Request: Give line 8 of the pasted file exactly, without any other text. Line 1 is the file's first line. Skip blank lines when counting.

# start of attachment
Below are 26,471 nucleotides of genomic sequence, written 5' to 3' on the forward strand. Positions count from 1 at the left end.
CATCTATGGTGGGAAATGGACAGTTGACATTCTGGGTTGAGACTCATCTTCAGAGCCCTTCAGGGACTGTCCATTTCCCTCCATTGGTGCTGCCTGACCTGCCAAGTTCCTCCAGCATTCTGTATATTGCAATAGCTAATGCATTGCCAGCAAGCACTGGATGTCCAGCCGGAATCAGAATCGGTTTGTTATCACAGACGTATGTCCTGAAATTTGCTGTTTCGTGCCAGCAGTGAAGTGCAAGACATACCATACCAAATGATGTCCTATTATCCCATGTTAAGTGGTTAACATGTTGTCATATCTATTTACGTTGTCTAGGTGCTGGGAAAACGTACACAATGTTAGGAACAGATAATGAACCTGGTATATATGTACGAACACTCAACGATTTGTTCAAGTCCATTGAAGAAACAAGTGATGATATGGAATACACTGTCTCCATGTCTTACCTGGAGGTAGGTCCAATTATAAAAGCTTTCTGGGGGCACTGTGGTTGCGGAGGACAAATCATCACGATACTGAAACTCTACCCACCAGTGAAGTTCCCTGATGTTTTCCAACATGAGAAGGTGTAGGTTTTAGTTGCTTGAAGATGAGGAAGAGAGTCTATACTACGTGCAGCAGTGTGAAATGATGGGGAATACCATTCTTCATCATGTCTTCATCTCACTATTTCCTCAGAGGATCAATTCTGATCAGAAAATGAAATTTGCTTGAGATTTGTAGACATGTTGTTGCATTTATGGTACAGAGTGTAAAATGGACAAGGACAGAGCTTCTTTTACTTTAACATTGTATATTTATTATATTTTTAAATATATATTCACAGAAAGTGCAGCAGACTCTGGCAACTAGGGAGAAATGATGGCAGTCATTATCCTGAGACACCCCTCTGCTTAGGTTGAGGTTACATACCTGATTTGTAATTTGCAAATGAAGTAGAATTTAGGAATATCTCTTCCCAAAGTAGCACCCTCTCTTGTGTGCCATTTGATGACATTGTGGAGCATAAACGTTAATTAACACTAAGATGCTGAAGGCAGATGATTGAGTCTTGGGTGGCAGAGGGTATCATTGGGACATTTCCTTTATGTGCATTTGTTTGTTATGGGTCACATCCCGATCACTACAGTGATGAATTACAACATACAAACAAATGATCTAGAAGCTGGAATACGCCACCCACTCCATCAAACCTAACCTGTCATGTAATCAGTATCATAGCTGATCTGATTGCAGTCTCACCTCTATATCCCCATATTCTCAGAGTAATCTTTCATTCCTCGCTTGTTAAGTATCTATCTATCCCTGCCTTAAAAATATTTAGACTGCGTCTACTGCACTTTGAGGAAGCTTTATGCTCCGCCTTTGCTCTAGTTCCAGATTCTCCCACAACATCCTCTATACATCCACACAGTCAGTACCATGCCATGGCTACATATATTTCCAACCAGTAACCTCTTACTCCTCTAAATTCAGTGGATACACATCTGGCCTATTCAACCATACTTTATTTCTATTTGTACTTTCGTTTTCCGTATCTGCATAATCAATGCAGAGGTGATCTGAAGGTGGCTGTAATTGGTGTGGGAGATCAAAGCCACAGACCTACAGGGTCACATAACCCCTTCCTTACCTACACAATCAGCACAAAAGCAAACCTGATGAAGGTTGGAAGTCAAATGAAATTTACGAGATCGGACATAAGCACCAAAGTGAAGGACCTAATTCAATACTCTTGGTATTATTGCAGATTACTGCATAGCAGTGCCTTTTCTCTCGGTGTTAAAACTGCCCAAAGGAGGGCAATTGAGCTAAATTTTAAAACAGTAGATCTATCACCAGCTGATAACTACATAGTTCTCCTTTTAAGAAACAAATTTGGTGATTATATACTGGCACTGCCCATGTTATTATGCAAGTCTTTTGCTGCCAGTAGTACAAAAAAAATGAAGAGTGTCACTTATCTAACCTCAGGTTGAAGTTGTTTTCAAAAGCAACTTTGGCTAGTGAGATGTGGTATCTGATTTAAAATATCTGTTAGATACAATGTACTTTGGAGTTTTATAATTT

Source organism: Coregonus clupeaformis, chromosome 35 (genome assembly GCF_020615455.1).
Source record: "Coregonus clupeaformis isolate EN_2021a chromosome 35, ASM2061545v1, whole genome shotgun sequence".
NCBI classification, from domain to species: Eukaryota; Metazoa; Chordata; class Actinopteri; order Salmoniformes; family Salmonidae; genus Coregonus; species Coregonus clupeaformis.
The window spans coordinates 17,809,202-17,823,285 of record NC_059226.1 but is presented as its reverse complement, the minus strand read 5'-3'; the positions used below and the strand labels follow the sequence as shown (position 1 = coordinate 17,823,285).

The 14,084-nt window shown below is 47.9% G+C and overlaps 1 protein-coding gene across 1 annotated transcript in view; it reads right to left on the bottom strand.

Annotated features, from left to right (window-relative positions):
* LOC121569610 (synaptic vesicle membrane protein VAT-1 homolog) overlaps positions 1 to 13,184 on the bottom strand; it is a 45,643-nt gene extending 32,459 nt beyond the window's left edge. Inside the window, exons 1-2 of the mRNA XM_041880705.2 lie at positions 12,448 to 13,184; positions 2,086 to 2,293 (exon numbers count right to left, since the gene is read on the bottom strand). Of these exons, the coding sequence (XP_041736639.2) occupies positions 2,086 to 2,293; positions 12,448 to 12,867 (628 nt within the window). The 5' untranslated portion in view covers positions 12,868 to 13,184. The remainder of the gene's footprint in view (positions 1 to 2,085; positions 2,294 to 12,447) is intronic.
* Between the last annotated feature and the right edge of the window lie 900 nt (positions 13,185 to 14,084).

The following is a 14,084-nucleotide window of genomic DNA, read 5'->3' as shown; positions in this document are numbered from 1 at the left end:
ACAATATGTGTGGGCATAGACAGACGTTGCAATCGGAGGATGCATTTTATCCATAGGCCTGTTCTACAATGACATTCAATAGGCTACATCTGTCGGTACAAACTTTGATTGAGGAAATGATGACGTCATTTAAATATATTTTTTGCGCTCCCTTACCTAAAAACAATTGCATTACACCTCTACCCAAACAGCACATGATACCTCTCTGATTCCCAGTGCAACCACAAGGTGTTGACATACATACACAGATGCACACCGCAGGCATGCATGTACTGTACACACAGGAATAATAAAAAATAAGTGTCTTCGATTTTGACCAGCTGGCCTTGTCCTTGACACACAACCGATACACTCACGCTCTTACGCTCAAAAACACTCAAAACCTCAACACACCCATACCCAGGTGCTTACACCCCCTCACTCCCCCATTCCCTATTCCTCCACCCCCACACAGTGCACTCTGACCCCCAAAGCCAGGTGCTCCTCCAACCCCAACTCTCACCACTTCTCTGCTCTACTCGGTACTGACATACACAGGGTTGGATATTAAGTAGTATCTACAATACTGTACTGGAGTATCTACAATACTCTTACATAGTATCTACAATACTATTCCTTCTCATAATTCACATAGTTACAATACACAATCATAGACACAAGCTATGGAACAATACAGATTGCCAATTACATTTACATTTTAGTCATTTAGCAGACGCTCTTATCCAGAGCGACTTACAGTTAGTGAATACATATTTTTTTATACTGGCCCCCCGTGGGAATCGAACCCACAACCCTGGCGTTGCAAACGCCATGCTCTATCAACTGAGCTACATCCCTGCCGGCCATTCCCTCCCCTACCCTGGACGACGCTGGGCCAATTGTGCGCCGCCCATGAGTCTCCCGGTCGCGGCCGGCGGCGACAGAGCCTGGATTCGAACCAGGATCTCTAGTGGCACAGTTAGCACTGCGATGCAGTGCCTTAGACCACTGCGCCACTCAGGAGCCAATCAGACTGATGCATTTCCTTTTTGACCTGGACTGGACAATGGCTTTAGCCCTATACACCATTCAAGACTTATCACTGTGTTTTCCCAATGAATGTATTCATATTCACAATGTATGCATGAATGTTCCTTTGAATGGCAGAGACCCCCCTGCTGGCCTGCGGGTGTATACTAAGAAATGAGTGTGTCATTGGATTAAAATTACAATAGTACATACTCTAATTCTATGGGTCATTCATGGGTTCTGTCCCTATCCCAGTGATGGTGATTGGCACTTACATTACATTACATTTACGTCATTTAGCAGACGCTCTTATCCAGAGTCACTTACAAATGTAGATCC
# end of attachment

Annotated features, from left to right (window-relative positions):